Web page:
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Biggest vaccine maker expects EU nod for Covishield in a month

The Serum Institute of India expects European drug regulators will approve Covishield — the Covid-19 shot it manufactures in partnership with AstraZeneca Plc — in a few weeks, paving way for it to be added to the region’s ‘Green Pass’ list.

The world’s biggest vaccine maker is “quite confident” that the European Medicines Agency will approve the shot in a month, Serum’s Chief Executive Office Adar Poonawalla said at the India Global Forum Wednesday. Serum has applied through AstraZeneca, he said, and it was “just a matter of time” since the vaccine was approved by the World Health Organization and the U.K.’s health care regulator.

Leaving Serum-made Covishield off the so-called ‘Green Pass’ list while including Vaxzevria — European brand name for the same vaccine — as part of the European Union’s vaccine passport initiative triggered a furore in India because it risked barring entry for Indian travelers despite receiving their shots. Nations are racing to inoculate their population, fully reopen their economies and ward off newer virus variants from entering their borders.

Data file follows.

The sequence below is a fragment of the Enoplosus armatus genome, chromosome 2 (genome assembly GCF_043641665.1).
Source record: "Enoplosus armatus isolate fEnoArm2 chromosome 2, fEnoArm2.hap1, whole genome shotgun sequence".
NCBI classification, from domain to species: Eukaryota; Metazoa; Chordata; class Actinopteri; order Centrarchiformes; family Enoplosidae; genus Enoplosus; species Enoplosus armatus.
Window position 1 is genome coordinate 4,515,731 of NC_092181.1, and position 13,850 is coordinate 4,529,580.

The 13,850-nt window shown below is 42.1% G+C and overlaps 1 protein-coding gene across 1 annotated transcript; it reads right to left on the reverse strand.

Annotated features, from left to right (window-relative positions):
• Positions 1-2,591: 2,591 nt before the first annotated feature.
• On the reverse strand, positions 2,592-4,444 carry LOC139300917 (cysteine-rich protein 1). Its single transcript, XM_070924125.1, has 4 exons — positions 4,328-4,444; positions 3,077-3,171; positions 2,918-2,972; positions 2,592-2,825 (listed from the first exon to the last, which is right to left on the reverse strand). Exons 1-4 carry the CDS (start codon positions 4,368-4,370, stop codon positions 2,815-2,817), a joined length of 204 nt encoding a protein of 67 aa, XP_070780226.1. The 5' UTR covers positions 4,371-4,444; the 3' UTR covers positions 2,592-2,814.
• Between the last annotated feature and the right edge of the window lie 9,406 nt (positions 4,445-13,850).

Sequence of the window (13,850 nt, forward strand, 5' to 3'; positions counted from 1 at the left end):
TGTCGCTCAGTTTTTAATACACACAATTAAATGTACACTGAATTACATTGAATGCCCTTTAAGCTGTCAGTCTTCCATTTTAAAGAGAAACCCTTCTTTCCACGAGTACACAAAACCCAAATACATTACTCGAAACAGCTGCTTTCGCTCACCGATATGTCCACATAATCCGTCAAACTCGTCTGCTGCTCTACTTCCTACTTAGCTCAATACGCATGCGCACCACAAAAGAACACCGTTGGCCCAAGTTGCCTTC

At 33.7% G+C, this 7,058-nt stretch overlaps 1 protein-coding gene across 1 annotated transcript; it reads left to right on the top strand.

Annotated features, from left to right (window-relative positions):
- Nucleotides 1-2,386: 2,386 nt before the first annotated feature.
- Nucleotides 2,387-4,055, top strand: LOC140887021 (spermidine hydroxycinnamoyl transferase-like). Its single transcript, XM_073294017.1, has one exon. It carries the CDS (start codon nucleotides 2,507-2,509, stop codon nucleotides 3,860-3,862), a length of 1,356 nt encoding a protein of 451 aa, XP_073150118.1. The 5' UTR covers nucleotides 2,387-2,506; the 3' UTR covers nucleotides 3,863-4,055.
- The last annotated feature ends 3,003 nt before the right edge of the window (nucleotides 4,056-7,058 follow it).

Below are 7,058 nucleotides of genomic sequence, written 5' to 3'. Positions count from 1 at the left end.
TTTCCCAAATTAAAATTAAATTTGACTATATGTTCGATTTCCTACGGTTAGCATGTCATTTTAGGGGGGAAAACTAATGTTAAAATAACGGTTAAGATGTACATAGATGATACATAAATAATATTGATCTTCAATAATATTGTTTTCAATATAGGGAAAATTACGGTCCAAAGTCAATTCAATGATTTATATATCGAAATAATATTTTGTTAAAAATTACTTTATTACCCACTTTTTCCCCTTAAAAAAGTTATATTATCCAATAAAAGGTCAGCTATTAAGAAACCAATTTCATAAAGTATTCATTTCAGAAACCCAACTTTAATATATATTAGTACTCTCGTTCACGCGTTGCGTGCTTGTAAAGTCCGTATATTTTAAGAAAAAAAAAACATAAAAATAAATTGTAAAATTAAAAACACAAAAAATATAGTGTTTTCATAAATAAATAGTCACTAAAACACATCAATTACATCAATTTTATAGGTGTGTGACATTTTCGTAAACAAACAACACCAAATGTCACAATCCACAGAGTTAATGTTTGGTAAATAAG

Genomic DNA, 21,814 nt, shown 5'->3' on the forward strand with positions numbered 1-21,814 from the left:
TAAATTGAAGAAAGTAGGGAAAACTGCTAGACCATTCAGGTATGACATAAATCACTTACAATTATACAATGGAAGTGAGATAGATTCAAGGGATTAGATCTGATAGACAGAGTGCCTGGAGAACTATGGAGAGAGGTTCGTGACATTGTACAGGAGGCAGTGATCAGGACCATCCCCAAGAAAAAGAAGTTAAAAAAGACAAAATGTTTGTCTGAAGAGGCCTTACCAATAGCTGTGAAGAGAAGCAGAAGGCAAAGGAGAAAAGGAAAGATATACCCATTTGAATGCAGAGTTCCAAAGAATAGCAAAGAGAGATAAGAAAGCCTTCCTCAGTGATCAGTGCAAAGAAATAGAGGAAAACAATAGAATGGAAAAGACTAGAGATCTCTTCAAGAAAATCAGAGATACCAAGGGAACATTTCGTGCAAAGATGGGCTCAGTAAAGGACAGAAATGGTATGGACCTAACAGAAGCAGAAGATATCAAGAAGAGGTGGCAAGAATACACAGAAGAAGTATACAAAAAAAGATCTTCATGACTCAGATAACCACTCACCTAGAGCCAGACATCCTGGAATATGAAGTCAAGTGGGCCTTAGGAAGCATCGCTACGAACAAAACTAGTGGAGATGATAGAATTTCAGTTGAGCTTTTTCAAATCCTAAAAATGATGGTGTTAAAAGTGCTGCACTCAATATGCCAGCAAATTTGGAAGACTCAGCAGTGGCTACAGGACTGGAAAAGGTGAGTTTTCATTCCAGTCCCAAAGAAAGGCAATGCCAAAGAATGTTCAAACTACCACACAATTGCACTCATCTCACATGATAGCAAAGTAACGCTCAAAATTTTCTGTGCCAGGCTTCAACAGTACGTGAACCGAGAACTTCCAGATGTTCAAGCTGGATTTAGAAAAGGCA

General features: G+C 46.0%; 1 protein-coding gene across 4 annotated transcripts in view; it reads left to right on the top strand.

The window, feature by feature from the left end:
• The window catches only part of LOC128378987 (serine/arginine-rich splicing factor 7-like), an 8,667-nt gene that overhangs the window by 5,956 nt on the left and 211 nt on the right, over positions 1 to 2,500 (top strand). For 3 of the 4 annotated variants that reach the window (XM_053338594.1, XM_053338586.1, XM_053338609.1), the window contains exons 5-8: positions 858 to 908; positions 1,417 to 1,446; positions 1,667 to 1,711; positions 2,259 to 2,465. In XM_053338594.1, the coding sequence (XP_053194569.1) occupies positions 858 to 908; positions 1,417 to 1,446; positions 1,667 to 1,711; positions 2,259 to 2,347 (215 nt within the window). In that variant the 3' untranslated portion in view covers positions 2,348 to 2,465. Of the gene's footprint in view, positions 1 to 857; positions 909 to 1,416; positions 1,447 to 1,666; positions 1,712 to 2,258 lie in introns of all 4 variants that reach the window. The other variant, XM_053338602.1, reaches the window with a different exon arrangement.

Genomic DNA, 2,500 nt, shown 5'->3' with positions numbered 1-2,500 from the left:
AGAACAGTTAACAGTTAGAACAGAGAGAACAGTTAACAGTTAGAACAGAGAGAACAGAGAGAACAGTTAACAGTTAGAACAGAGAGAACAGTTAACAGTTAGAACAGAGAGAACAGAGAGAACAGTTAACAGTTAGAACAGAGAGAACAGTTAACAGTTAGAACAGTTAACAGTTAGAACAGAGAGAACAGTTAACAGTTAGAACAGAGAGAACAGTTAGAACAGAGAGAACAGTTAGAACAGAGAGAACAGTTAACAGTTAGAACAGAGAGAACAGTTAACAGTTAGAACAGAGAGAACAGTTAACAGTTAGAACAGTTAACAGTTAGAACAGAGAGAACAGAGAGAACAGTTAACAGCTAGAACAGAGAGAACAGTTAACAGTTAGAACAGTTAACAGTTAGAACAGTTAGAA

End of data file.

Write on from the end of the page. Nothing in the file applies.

“It’s not a controversy at all,” Poonawalla said. “The reason why it was flagged is if we don’t address it now, when India gets off the red list and citizens want to travel, they should not be refused in a given country just because they have a Covishield certificate.”

Closely-held Serum was last year named a top supplier of Covid shots to Covax, the WHO-backed initiative aimed at securing an equitable global roll out. But the company has fallen short on its delivery promise dogged by setbacks, including a ban on exports by India to a factory fire, that hampered its ability to fill orders.

Biggest Vaccine Maker’s Problems Keep World Short of Covid Shots

The company has been ramping up its vaccine manufacturing capacities and had already gone from producing 50 million doses in January to about 90 million in June, according to Poonawalla. The Pune-based firm intends to raise it by another 10% in August.

To prepare better for future pandemics, Poonawalla suggested setting up “four or five” vaccine manufacturing hubs in different countries to quickly meet any surge in demand. Long-term contracts — 10 to 15 year pacts — between countries and vaccine makers will also help governments quickly access shots, he said.

Such long-term vaccine pacts “could supply an entire region on priority with the push of a button,” Poonawalla said. Bloomberg